Oct 19, 2018 07:39 PM

Caixin Explains: How a Stock Market Crash Created China’s ‘National Team’

A woman sits in the client area of a securities trading company in Haikou, Hainan province on Oct. 18. Photo: VCG
A woman sits in the client area of a securities trading company in Haikou, Hainan province on Oct. 18. Photo: VCG

With pressure mounting and anxiety setting in, China’s stock markets are anticipating the comeback of the “national team” (国家队guó jiā duì).

It’s not a reference to the country’s flailing soccer team that is the target of so much ridicule on social media, but rather Beijing’s crack squad of financial institutions who helped keep a stock market crash from turning into a collapse in 2015.

In the midst of that summer’s market turmoil, Beijing deployed a handful of state-backed financial institutions, including China Securities Finance Corp. Ltd., to stabilize the plummeting market. Orchestrated by the country’s top financial regulators, this group made large purchases of local stocks through a series of funds. The purpose of this group, dubbed the “national team” at the time, was to rebuild investor confidence in the markets. In total, they bought at least 200 billion yuan ($28.8 billion) worth of Chinese shares.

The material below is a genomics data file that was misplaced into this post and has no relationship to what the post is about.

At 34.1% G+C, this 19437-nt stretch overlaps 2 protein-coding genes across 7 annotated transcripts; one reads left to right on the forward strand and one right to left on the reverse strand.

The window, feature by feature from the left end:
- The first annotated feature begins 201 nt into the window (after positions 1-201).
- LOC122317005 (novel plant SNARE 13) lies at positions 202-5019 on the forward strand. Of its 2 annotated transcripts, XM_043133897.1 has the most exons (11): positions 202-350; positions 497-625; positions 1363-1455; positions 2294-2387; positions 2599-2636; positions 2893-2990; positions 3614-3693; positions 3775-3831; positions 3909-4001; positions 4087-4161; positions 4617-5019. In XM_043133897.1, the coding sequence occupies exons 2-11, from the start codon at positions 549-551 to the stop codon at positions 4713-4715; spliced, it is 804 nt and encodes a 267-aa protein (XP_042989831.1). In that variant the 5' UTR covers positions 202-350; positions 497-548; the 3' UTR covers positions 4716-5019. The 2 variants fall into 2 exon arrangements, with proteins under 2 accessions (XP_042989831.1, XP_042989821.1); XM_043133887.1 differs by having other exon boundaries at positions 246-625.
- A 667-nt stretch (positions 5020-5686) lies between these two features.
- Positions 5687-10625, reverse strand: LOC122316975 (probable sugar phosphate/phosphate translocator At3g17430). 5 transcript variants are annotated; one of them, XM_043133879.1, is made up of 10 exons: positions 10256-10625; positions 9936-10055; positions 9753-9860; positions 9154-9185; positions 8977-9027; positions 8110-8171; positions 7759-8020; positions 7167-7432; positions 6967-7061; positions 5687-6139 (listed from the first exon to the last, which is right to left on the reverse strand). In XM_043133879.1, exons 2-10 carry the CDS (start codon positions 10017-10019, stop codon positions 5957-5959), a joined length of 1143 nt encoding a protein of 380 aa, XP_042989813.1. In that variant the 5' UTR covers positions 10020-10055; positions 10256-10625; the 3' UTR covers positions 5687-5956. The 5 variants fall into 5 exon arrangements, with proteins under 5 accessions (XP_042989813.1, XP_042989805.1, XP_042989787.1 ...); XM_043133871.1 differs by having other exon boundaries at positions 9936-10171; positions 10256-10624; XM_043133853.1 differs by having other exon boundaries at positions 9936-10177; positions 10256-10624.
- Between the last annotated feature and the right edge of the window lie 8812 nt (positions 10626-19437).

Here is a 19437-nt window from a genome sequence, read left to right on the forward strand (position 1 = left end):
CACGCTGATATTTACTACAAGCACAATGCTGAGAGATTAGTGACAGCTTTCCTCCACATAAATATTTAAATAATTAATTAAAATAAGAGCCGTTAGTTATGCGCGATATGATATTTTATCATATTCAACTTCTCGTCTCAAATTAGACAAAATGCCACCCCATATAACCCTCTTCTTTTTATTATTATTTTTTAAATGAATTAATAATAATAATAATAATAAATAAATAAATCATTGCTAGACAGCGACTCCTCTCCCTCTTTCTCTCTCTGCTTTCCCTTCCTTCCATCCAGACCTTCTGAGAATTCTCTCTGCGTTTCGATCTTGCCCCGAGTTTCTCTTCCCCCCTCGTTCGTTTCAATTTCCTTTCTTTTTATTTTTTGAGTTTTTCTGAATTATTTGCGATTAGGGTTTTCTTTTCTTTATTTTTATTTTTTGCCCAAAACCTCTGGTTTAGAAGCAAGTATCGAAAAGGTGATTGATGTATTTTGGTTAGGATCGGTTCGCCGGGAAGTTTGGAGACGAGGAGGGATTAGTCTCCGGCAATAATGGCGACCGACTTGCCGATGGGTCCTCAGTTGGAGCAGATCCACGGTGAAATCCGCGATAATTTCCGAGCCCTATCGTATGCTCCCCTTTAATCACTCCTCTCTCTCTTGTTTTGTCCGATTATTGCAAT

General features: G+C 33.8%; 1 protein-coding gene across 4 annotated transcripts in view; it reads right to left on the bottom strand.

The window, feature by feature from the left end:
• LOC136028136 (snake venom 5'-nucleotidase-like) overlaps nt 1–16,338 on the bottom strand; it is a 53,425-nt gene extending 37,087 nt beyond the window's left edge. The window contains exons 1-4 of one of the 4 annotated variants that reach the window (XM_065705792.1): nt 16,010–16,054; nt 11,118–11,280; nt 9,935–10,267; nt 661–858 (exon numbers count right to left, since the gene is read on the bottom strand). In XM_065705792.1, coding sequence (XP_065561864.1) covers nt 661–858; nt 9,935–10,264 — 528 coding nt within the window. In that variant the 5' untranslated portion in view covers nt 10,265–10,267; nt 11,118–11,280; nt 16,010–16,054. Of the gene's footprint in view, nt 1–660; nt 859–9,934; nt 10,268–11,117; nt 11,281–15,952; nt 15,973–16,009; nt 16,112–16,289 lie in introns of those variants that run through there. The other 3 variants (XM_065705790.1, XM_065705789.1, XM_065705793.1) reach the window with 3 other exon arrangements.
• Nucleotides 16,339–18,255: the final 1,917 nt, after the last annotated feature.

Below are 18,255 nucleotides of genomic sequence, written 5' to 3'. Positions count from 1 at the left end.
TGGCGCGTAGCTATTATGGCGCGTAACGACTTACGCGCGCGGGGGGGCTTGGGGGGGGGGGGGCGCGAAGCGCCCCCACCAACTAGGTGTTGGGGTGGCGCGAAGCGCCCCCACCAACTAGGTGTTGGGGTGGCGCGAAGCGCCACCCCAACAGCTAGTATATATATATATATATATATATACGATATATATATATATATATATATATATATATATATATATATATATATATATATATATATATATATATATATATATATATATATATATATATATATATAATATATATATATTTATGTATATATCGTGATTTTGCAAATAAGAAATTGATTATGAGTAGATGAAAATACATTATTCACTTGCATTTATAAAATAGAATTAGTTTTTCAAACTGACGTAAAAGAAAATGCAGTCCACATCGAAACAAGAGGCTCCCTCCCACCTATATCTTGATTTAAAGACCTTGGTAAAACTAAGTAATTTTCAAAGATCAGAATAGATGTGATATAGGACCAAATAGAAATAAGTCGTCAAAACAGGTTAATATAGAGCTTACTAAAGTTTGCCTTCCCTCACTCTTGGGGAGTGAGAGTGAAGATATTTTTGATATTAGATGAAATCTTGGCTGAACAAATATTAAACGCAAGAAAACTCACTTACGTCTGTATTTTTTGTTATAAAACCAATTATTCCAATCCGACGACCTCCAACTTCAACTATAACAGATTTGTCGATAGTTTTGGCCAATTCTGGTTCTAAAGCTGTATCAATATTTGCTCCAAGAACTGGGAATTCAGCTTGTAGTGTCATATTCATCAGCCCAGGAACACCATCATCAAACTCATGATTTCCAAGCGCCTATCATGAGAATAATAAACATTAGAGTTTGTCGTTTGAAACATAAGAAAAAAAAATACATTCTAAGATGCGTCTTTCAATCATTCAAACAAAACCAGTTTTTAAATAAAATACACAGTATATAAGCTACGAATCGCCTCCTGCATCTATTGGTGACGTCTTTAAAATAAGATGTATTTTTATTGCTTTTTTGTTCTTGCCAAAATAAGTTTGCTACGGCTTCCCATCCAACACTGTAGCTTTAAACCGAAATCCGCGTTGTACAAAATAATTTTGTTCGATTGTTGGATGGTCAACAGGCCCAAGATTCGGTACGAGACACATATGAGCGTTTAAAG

The Chinese government places great importance on stability of the stock market because the country has around 140 million individual stock investors. That’s more people than the total membership of the Communist Party of China. Last year, individuals held more than 99% of the investor accounts at the Shanghai Stock Exchange, according to exchange data. These mom-and-pop investors have paid a heavy price for the slide in stocks this year on the Chinese mainland, which has been one of the worst performers this year among major global markets.

Top financial regulators came out on Friday with different measures to stabilize the stock market. While there was no mention of the national team, “local teams” (地方队dì fāng duì) of institutions orchestrated by local governments have been encouraged to provide capital support to bail out listed local companies whose stocks have come under pressure in an ongoing pledged-share fiasco.

There has been much debate about whether Beijing should intervene so heavily in the stock market. Many of the national team’s key players were later investigated for insider trading and other irregularities in the wake of the 2015 market crash. The incident seriously undermined investor confidence.

Contact Reporter Charlotte Yang (

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